Casually checking my Flickr as a kind of break from mad bouts of transcribing and article surgery earlier this evening, I came across a rather stern-sounding message: YOU HAVE BEEN BANNED FROM THE ABSTRACT PHOTOS GROUP. Oh dear.
Slightly perplexed, a bit flummoxed, but altogether curious, I took a look around the group to see what rules I had violated. Hmm, no porn, check. No photoshopping, check. No borders, check. No people, well… it’s my hand. Does that count?
Perusing one of the Administrator‘s interestingly-labelled “Hall of Inappropriate” sections (I counted three) in which photos rejected by the group can be commented on by other (non-rejected) members, I came across my photo (above), with the following caption, written by said Administrator:
Attack of the hands still here for the month of April 😉
Yes, I like hands. And yes, I’ve posted weird close-ups of my hands before. They’re an ongoing theme for me artistically and personally. I’m fascinated not only by mine but by others’. One of my earliest, most seminal inkling into visual art, before painting, drawing, or anything else, was taking hand traces. This particular shot (or series of shots) was taken during an especially joyous -and very fruitful -sketching session that yielded a lot of good material. I find something weirdly romantic, and deeply moving, about artists’ hands dirtied by their passion. And yes, I do think some of these are abstract. But that’s my opinion.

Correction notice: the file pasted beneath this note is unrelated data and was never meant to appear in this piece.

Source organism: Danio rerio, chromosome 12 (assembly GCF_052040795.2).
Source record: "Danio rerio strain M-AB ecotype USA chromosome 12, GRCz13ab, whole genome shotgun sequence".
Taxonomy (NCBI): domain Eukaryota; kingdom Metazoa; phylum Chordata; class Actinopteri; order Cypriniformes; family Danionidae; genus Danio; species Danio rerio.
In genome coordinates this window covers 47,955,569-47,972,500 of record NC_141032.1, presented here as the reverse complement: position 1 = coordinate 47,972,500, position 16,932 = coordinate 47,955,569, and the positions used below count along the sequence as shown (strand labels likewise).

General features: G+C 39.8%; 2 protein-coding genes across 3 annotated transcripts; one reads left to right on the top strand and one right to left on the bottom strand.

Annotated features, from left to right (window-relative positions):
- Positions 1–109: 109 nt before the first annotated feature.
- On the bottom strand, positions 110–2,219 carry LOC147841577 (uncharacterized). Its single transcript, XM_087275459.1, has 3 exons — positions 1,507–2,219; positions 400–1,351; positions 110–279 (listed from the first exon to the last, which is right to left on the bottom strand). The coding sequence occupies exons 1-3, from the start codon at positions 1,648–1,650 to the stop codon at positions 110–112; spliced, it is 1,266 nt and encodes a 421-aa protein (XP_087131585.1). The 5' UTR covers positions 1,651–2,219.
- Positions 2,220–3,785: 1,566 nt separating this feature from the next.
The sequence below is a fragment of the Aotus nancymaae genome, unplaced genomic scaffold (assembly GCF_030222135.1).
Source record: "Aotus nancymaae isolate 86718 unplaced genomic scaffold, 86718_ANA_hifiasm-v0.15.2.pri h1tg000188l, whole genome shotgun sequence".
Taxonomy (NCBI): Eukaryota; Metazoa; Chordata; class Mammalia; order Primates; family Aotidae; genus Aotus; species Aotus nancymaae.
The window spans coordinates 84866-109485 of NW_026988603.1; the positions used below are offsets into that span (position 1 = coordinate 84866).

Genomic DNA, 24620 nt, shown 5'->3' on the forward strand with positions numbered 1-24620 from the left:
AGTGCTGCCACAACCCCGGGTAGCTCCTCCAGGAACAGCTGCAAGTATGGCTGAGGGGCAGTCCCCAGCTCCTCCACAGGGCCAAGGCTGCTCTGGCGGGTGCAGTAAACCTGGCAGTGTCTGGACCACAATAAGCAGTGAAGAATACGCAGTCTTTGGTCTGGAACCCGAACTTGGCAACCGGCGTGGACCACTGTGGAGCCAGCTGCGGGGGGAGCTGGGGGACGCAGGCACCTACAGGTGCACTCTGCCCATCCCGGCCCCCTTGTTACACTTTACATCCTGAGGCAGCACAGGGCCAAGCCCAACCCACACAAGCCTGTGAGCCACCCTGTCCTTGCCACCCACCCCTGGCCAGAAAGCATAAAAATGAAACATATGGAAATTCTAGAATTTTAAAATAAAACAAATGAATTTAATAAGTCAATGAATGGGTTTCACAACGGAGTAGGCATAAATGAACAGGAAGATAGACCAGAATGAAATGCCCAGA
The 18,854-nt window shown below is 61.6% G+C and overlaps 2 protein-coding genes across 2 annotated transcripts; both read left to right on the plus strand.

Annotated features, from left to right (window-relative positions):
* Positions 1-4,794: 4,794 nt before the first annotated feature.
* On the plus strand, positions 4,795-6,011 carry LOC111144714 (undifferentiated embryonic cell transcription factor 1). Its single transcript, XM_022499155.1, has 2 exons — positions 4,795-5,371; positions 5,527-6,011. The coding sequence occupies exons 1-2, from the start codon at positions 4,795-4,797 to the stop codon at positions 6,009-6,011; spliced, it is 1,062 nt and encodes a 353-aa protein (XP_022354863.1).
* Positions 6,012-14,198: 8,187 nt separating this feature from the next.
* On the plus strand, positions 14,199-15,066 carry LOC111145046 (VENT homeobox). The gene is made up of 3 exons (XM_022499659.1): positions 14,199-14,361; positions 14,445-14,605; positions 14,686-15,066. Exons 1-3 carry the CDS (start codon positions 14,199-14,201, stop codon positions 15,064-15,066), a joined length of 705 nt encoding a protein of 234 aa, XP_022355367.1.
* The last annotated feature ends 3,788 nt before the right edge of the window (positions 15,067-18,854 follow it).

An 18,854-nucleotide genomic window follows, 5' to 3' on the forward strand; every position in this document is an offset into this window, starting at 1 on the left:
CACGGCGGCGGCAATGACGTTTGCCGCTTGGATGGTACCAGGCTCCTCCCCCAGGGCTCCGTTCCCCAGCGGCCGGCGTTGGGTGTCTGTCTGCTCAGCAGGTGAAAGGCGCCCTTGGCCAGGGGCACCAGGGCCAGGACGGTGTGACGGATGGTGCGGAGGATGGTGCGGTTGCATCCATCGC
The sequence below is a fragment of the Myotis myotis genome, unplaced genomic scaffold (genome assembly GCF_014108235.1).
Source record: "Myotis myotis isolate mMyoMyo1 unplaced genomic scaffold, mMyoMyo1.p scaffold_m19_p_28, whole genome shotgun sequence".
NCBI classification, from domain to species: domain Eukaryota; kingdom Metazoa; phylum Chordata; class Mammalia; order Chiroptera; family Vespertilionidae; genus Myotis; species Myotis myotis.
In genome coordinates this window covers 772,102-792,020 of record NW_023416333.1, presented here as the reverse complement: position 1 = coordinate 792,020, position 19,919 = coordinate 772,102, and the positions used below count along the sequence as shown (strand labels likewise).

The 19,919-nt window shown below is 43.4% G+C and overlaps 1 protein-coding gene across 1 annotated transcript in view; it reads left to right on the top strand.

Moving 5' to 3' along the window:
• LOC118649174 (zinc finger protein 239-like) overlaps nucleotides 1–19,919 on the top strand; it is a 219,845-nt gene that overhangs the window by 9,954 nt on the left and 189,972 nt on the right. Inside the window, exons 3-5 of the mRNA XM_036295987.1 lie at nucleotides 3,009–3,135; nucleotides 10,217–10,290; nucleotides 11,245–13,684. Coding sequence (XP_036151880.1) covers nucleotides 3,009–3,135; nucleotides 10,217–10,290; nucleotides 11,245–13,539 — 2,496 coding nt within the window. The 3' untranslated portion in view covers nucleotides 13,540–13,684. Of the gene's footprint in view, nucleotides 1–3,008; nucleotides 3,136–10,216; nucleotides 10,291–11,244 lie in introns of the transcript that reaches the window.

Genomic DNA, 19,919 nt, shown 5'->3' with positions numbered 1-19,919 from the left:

Alas, I suppose it wasn’t -isn’t -shared by ImaginationAlone. Admittedly, I may have violated the group rules by posting too many, else the Administrator just doesn’t think my work is a good fit for his/her Abstract group. I wonder what he/she would make of Guggi.
Attack of the bowls/jugs still here since 1988! (insert cute winky)
Artists can’t help what they’re drawn to. By the same token, artists can’t help what they’re repelled by, either. It’s all a matter of beauty in the eye of the beholder, of maintaining a degree of respect between artists. Not stepping on toes can be a full-time job; it takes patience, maturity, and a good sense of communication. Holding something you may not like up to ridicule by way of group-think doesn’t strike me as an entirely classy way to handle what you deem to be a poor fit for your collection, even if it is egalitarian in a cold, technological sense.
Alas, I take being banned as a weird badge of honour. Here’s looking at you, Groucho.